Thursday, June 20, 2013

Statute of Limitations

I watched the Reluctant Fundamentalist recently and encountered the term ‘Iddat’ for the first time. In Islam, the Hadith states that a woman should observe the mourning rituals for a period of four months and ten days after divorce from or death of a spouse, no longer. There are very specific rules to follow during this period but after that grieving ends.
The Diagnostic and Statistical Manual of Mental Disorders (DSM-V), released in May this year, has included bereavement in the diagnostic criteria for Major Depressive Disorder (MDD), in which five out of nine symptoms should be exhibited and if demonstrated for two weeks or longer would need medication and treatment. It implies that grief should ideally end in two months and if not, is pathological.
I stand at 62 months today, way past the statute of limitations society, religion and science puts on grief. I will admit the nature has changed but it does not diminish the pain of separation from my loved one, the loss of someone I loved more than life itself.
I remember immediately after, the GP put me on some very strong anti-depressants. I found myself vibrating at an unearthly frequency, rocking my body unconsciously and trying to get a full breath. I went back to him and said I could not take his recommended medication. He gave me Ignatia instead, which I checked on the net was homeopathic medication for women hysterical with grief. Hysterical? Me? I hadn’t shed a tear in the first 24 hours.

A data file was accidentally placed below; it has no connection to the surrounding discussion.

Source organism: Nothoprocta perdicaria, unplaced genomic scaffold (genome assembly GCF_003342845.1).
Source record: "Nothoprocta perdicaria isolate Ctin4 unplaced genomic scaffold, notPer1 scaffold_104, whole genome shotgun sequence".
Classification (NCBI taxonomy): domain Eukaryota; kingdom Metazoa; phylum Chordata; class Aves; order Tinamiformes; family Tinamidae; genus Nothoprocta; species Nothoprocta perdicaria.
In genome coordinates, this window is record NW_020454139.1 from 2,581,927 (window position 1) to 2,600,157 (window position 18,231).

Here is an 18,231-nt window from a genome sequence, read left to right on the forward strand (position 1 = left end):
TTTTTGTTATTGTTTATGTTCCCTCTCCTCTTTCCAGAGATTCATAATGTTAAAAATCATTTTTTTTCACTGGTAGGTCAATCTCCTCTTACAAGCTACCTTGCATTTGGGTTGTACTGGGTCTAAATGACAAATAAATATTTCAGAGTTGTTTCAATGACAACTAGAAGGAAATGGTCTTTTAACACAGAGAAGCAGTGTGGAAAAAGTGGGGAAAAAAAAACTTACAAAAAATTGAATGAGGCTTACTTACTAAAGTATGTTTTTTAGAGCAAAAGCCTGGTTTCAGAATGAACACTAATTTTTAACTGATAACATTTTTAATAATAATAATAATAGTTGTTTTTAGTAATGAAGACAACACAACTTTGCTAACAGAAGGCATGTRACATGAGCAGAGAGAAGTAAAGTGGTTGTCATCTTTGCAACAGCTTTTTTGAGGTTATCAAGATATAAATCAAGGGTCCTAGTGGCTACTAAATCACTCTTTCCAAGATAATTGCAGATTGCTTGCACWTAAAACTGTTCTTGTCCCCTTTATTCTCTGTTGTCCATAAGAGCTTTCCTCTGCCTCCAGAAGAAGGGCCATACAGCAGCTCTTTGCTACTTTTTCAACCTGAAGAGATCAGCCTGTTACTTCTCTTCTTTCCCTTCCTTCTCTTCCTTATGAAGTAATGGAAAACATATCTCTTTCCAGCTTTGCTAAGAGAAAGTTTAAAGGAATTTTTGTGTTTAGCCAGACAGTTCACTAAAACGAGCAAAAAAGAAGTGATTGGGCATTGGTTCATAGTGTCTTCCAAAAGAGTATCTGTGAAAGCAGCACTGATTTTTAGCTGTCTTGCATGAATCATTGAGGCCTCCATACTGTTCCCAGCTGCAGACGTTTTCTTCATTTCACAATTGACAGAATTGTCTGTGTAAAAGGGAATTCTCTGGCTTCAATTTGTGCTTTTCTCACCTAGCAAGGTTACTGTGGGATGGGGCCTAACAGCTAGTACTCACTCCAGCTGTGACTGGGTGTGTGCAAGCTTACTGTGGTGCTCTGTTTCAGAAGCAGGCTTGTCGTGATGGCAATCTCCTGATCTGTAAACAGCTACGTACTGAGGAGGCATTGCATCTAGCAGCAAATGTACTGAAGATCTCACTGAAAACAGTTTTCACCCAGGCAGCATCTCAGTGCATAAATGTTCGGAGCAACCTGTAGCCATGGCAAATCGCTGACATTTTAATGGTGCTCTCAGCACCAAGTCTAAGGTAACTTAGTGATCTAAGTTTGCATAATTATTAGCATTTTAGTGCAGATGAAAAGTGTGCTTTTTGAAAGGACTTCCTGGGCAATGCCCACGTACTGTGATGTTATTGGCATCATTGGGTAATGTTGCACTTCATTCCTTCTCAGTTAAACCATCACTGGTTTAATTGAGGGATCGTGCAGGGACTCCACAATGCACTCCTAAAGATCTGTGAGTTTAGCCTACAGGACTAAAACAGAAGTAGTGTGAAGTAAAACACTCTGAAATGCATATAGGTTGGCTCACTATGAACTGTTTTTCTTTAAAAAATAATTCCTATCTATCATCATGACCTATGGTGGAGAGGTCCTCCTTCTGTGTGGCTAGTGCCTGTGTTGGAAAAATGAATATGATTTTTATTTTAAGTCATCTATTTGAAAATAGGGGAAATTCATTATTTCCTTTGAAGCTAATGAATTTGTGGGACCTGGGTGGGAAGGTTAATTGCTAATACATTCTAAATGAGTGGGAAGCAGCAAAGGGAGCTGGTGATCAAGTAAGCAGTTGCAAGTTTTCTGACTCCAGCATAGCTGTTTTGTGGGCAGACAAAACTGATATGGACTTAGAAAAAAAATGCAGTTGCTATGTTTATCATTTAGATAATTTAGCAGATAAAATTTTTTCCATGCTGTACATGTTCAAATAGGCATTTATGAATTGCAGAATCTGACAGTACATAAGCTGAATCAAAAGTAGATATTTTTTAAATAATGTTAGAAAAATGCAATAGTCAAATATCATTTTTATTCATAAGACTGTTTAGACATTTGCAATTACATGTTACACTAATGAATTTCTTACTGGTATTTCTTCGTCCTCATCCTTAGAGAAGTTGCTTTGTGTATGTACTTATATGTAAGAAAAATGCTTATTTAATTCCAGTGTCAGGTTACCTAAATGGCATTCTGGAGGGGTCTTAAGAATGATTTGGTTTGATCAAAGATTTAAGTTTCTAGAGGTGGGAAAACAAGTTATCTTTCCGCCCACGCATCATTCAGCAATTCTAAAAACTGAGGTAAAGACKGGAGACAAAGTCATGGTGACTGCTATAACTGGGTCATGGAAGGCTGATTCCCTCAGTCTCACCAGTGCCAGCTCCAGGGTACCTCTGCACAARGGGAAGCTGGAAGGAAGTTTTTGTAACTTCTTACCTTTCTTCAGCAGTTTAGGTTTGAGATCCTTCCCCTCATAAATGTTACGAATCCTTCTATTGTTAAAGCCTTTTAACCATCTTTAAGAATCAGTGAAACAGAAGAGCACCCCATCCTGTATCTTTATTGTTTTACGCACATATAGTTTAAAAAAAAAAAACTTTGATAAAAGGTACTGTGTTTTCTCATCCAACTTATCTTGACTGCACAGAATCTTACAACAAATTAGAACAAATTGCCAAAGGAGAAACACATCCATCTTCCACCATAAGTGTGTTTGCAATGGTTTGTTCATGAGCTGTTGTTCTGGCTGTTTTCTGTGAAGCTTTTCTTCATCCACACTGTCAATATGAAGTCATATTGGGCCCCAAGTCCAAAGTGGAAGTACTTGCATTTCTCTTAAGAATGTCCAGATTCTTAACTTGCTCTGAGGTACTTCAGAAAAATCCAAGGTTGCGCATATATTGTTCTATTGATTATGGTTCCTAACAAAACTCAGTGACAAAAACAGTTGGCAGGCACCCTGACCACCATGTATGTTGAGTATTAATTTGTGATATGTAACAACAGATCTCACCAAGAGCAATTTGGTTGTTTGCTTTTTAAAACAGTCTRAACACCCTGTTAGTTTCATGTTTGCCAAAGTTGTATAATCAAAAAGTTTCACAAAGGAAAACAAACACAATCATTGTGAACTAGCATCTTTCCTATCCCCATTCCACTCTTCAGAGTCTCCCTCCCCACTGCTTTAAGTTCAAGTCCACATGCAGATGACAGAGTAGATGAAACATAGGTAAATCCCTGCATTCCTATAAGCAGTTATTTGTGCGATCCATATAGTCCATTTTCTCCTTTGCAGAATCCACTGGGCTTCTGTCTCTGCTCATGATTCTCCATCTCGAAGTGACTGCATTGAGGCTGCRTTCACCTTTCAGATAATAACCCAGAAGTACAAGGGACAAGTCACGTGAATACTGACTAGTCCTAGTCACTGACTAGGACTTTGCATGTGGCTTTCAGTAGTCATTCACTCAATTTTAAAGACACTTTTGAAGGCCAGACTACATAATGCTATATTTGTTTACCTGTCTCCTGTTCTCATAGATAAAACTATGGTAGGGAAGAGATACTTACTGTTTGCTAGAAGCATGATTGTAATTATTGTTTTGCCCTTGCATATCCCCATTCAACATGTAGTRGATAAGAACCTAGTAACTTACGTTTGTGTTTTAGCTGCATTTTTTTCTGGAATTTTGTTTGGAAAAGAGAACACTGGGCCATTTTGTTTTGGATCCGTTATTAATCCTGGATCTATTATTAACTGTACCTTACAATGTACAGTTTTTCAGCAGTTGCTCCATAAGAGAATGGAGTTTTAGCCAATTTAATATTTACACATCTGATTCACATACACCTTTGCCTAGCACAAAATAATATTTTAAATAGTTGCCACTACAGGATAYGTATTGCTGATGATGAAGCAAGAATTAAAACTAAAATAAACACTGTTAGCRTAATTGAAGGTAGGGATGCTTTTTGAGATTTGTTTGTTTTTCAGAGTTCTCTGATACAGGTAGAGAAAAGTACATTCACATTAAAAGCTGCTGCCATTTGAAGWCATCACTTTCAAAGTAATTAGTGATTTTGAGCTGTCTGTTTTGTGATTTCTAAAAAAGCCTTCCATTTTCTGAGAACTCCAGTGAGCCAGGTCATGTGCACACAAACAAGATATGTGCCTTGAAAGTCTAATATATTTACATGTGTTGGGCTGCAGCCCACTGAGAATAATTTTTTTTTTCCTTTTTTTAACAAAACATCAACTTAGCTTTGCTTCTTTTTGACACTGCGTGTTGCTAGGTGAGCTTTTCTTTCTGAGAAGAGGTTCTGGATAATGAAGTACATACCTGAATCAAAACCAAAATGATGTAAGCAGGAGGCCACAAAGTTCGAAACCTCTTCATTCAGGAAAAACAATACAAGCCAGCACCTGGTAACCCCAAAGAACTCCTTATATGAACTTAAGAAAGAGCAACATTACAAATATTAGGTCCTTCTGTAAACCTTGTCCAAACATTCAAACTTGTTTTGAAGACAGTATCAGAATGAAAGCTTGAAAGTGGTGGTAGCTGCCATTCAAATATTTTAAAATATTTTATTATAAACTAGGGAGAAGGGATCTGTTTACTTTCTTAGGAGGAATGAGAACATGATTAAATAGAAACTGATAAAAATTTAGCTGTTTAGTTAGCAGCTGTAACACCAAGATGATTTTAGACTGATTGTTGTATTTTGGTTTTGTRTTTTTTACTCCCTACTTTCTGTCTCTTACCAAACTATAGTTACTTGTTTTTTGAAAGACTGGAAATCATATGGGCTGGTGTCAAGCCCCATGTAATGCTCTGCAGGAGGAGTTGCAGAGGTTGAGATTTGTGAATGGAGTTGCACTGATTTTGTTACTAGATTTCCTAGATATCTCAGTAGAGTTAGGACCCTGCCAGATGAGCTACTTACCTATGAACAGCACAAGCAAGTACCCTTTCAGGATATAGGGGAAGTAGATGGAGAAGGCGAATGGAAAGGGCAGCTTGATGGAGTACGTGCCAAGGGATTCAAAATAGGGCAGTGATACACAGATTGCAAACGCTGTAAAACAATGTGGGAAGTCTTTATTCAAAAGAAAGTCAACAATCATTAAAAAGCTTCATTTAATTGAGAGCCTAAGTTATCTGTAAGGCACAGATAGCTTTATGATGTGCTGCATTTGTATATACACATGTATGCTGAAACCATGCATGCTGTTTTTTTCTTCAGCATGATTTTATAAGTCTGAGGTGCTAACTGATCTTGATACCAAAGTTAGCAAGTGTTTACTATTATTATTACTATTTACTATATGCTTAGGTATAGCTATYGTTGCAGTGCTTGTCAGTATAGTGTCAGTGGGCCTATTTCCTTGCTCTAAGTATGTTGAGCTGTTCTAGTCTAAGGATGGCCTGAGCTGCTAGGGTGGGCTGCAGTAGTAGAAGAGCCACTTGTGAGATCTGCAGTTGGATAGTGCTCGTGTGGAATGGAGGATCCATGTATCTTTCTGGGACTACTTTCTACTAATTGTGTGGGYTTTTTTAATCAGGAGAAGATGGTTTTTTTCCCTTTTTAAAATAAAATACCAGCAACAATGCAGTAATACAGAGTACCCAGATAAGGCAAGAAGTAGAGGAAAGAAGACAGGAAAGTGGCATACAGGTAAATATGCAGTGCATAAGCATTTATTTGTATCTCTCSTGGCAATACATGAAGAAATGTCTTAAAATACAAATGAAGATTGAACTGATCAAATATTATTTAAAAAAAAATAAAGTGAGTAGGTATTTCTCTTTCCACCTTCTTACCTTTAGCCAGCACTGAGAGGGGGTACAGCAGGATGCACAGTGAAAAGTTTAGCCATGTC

The nights were the hardest to get through. I craved sleep to shut down my mind but medication was hard to come by. A friend gave me some for the first few nights. I took one at bedtime each night and let sleep blanket me in the security of its darkness. My mother arranged for more but it was conditional and rationed on good behaviour. After the first two weeks when people left, I was alone at night with the medication and alcohol.  The fear was I would choose an easy way out to end it all. I will not deny that the thought did cross my mind but the anxious and troubled faces of my children kept me on the straight and narrow.
I revisited the darkness of those first months and then the passing years while reading Wave by Sonali Deraniyagala a few days ago. Her memoir of surviving the 2004 Tsunami that took away her husband, two boys and parents in one fell swoop has messed me up. I find it hard to breathe in the realization that it was my birthday. We were on the sea with friends in a Junk, celebrating while disaster had wiped out a huge chunk of humanity and for this one surviving individual…
I have now realized that there can be no statute of limitations on grief…it remains embedded in the foundation of surviving life, it lives and breathes in memories, photographs, songs, snatches of writing, smells, gestures, in every sense…just when you think you have travelled far into your journey of recovery, a brief glimpse of life as it was can bring you to the extreme rawness of your separation from it.
As years layer on themselves, it is hard not to think of how it could or would have been if…but as I fall off the wagon, I pick myself up yet again. Life does that to you, it makes you hunger for a better tomorrow, a painless rising from sleep and a yearning for a semblance of wholeness. I have found some of it by not seeing Shekhar as separate, gone, lost…he is here, integrated in me and in grieving for him, I grieve for me. That’s the paradox…I am not dead yet.


I have gone ahead despite the pounding in the heart that says: Turn Back.

Erica Jong


The nights are so unkind
Bring back those nights when I held you beside me

Un-cry these tears
I cried so many nights
Un-break my heart

“Un-break my heart” by Toni Braxton